Russell Smith

On Nostalgia, Ironic Or Otherwise: Part 2

Since I discovered that there are videos for all the underground songs of my youth now on YouTube I’ve been staying up late watching them. I couldn’t believe you could find actual footage of the Human League performing “Being Boiled,” a song first recorded on a Sony two-track tape for a cost of two pounds fifty.

But I am not the only fan of John Foxx and Co. to have been disappointed with these old videos. And this is the great marvel and joy of YouTube — that disappointment can be answered: John Foxx fans have posted their own remixes of his 1980 hit (And of course you can also see John Foxx performing the song live in a variety of venues.) My favourite of the modern videos is one entirely in black and white: it nails the Kratfwerkian nostalgic element of early synthpop, situating the whole thing in a time of post-war optimism (and minus the little girls). This video is better than the original.

John Foxx, “Underpass” (Metamatic, 1980)

The dance remix is also a lot of fun: it updates the song with an electro bassline and a sample from Liberace. There it is: irony. An injection of just a little of it makes it so much more contemporary.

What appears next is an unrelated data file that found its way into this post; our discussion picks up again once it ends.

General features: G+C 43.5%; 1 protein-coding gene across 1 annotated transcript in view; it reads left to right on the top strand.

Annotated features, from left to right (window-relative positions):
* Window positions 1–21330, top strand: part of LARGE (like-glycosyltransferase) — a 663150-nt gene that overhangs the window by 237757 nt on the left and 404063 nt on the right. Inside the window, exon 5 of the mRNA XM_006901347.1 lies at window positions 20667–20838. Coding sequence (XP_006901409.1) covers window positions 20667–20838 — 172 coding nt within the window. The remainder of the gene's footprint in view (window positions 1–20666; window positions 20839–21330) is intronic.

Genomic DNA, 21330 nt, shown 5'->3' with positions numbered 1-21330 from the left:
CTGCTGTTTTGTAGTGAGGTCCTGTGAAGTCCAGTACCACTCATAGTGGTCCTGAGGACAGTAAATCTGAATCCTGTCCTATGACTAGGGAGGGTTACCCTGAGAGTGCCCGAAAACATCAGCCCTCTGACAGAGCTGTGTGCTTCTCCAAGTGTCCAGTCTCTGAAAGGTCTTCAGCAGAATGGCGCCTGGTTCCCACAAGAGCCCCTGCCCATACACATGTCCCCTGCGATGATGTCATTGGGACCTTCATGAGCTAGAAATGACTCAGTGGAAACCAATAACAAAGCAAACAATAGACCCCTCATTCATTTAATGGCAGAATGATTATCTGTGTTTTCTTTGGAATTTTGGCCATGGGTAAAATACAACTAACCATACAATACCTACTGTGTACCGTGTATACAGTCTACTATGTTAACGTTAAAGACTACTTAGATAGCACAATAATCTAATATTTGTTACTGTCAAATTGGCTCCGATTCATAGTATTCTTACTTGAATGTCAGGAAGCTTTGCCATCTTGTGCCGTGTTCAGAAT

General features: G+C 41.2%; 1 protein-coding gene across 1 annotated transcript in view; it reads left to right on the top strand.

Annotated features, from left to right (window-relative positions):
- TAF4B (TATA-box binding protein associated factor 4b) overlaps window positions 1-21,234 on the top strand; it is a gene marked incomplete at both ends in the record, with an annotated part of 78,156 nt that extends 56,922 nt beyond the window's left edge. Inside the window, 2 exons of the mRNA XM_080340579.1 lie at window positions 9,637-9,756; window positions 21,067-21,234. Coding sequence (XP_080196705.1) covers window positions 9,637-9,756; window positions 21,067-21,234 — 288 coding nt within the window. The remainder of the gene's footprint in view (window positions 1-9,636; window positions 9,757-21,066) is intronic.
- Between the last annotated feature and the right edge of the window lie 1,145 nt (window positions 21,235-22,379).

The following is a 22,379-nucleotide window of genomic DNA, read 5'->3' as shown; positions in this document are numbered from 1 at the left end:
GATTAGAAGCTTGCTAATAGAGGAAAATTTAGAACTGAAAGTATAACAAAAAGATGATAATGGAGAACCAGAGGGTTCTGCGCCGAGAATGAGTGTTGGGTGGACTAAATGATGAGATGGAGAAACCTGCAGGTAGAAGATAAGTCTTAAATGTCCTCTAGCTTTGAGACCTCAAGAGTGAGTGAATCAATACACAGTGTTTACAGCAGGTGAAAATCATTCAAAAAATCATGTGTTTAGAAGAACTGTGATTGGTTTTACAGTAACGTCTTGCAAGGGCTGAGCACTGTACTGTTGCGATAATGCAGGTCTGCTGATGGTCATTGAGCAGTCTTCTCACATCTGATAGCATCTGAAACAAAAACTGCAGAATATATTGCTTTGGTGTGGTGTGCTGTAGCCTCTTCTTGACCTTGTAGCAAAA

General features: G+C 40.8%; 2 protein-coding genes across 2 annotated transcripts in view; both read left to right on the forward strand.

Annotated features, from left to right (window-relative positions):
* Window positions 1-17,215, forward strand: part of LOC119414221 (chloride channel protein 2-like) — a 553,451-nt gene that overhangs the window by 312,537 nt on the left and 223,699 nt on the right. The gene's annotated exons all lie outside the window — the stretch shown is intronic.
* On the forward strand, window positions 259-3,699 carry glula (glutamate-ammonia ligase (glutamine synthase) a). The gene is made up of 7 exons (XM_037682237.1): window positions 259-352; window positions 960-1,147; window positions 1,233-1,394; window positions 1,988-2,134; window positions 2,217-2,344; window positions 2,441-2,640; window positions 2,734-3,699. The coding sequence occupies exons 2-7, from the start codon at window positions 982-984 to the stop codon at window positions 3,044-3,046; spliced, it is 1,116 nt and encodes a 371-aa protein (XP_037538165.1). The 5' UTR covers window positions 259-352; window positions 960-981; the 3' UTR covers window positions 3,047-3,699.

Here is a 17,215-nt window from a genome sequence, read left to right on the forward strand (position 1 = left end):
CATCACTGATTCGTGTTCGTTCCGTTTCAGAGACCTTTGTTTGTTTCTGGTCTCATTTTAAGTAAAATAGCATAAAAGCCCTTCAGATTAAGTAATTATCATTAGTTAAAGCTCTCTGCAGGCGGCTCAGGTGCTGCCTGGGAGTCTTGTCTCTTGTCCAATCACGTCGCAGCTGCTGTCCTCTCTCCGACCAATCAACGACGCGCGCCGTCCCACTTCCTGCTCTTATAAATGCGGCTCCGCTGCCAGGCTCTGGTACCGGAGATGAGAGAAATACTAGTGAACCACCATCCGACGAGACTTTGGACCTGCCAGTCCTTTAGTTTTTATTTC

Mark Reeder, “Underpass Reeder Sinister Subway Mix” (2009)

Is this just a dangerous nostalgia? Am I just being like the boomers, constantly looking over their home movies from Woodstock? Possibly in giving in to this I am distancing myself from the present. But I like to think it’s also research, from a distance, on something I didn’t fully understand at the time.

Trust YouTube to provide visual commentary on exactly this question. Here are Miss Kittin and the Hacker, who in 2001 released a song called “1982.”

Miss Kittin and the Hacker, “1982” (2009)

And by the way, techno is still obsessed with “Stalker.” Watch these two.

Richie Hawtin, “The Tunnel,” (2005)

Richie Hawtin, “We (All) Search,” (2005)

– Russell Smith

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Russell Smith's novels include "Confidence," Girl Crazy," and “Muriella Pent” — named best fiction pick of its year by, and nominated for the Rogers Fiction Prize and the Impac Dublin Prize. He lives in Toronto. More Russell Smith here. Author photo by Jowita Bydlowska.